When is water not water?  When you're in Germany, apparently.  Germans don't really drink what I consider to be normal water.  Instead they consume this disgusting fizzy, sour stuff called Sprudelwasser.  Supposedly it's really good for you, but I just think it's gross.  It tastes weird, it doesn't quench my thirst, and it makes me feel all burpy.  People keep telling me that I'll get used to it.  Well, I've been here for almost a year now, and I haven't gotten used to it.  And I'm not alone - if you ask most people, they'll tell you they prefer normal, still, un-mineralised water.  You know, pure H2O.  The way it's meant to be.  I'm pretty sure drinking fizzy water is a specifically German quirk.  A while ago I was staying in Lübeck with singers from around the world, and we were provided with a choice of still or fizzy water.  Guess which water bottles ran out first?  Most of us (except the Germans) drank still water.  By the end we had nothing but fizzy water left to drink, and there was a lot of grumbling about it.  Now, you can get rid of the bubbles by repeatedly shaking the bottle and undoing the cap to release the gas.  But even when you've "de-bubbled" a bottle of fizzy water, that weird sour taste is still there.  It's horrible.  I don't understand why anyone would drink the stuff voluntarily.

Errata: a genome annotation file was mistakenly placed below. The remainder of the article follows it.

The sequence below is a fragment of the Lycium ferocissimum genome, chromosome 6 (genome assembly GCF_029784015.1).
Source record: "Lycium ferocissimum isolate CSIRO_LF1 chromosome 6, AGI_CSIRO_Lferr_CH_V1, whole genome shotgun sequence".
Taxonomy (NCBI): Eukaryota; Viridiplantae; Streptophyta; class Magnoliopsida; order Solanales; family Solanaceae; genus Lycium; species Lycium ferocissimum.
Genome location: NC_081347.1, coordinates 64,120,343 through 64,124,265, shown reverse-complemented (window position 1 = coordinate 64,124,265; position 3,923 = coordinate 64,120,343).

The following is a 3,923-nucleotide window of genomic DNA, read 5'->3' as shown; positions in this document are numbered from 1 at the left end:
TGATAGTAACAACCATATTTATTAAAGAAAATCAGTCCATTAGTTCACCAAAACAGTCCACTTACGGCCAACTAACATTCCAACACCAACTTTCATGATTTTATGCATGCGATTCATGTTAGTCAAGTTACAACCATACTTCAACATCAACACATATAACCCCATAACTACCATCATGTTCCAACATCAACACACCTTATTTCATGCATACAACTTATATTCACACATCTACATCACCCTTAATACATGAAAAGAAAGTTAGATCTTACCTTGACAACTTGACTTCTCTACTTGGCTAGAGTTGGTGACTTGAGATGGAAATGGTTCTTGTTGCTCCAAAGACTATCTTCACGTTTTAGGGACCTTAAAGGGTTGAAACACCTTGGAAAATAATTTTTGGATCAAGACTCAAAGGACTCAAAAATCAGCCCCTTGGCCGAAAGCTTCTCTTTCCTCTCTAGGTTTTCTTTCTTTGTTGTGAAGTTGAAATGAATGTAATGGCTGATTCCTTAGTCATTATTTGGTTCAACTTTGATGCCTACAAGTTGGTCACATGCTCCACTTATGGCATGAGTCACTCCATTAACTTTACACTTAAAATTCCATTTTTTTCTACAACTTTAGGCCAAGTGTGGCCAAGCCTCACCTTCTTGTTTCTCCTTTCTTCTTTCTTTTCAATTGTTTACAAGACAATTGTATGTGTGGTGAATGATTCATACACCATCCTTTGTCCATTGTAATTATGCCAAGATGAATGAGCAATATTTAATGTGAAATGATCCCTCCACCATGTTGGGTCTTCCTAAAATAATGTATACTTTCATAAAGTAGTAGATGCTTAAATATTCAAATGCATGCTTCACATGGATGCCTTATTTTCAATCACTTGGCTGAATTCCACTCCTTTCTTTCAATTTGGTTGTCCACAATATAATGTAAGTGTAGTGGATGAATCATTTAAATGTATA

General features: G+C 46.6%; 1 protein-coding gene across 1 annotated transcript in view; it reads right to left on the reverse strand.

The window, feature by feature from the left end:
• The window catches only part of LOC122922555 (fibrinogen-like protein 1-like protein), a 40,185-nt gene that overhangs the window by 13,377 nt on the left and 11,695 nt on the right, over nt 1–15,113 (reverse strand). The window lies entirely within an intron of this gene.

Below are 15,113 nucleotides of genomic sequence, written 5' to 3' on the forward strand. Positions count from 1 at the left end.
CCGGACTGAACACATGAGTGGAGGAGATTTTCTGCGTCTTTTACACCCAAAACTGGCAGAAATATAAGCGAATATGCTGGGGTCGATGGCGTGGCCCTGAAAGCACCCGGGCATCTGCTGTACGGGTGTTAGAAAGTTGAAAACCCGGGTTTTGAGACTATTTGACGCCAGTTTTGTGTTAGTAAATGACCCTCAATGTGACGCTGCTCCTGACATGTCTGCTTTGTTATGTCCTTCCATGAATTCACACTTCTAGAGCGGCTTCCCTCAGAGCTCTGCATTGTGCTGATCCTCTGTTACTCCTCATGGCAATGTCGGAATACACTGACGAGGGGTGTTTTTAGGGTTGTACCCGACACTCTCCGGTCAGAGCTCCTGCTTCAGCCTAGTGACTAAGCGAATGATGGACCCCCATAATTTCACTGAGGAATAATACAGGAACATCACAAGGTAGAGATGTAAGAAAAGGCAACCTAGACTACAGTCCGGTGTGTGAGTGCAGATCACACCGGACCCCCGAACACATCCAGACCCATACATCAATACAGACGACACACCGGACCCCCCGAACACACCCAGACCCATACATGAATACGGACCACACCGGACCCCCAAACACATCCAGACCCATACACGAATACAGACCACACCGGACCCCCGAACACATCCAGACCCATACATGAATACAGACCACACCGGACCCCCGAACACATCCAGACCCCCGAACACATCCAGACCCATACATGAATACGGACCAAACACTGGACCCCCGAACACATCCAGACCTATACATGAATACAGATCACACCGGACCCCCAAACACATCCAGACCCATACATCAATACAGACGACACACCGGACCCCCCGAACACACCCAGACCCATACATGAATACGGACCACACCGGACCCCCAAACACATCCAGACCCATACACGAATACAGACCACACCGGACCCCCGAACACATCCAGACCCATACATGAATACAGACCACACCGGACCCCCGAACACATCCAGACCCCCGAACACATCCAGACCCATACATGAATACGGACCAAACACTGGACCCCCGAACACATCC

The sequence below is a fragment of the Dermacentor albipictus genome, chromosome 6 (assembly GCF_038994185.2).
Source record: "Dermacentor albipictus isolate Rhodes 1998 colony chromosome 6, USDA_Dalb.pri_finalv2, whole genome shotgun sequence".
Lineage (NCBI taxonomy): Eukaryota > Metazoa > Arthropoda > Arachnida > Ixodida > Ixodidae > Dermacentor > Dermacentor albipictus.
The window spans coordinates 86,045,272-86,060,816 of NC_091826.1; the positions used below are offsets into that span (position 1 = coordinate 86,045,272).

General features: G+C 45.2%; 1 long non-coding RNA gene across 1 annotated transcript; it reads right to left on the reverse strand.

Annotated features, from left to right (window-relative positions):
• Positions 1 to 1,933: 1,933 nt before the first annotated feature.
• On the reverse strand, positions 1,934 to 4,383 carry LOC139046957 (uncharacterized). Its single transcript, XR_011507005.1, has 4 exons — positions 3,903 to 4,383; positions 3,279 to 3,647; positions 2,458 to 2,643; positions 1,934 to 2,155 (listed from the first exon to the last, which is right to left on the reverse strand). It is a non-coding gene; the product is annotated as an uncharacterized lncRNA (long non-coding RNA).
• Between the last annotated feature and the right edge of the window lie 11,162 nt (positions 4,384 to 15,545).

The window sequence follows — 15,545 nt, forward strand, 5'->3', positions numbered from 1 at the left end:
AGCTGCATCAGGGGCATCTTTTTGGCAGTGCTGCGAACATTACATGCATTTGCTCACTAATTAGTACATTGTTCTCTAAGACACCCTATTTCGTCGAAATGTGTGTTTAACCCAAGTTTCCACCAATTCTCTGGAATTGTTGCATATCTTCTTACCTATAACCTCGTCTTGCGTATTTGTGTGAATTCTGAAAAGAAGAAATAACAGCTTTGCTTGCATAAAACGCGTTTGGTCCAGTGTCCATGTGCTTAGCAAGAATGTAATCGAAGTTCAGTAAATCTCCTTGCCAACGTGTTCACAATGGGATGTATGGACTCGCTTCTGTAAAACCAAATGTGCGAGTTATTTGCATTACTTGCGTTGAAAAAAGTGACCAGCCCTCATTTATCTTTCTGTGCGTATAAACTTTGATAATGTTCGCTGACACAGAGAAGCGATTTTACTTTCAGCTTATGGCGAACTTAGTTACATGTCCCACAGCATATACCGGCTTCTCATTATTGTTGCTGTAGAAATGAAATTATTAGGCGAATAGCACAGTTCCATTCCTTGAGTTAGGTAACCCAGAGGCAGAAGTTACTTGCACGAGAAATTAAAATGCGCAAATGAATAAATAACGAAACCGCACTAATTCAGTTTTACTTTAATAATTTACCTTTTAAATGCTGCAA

Ugh... why??

2. Vegetarian Options (or lack thereof)

Ok, so it's probably harder to be a vegetarian in a place like, say, China.  But here in the land of sausage and schnitzel, the options for a vegetarian are severely limited.  If I am doing my own shopping and cooking, I don't have too many problems - although I must say, chickpeas are unreasonably difficult to find.

Seriously - most supermarkets don't even know what they are.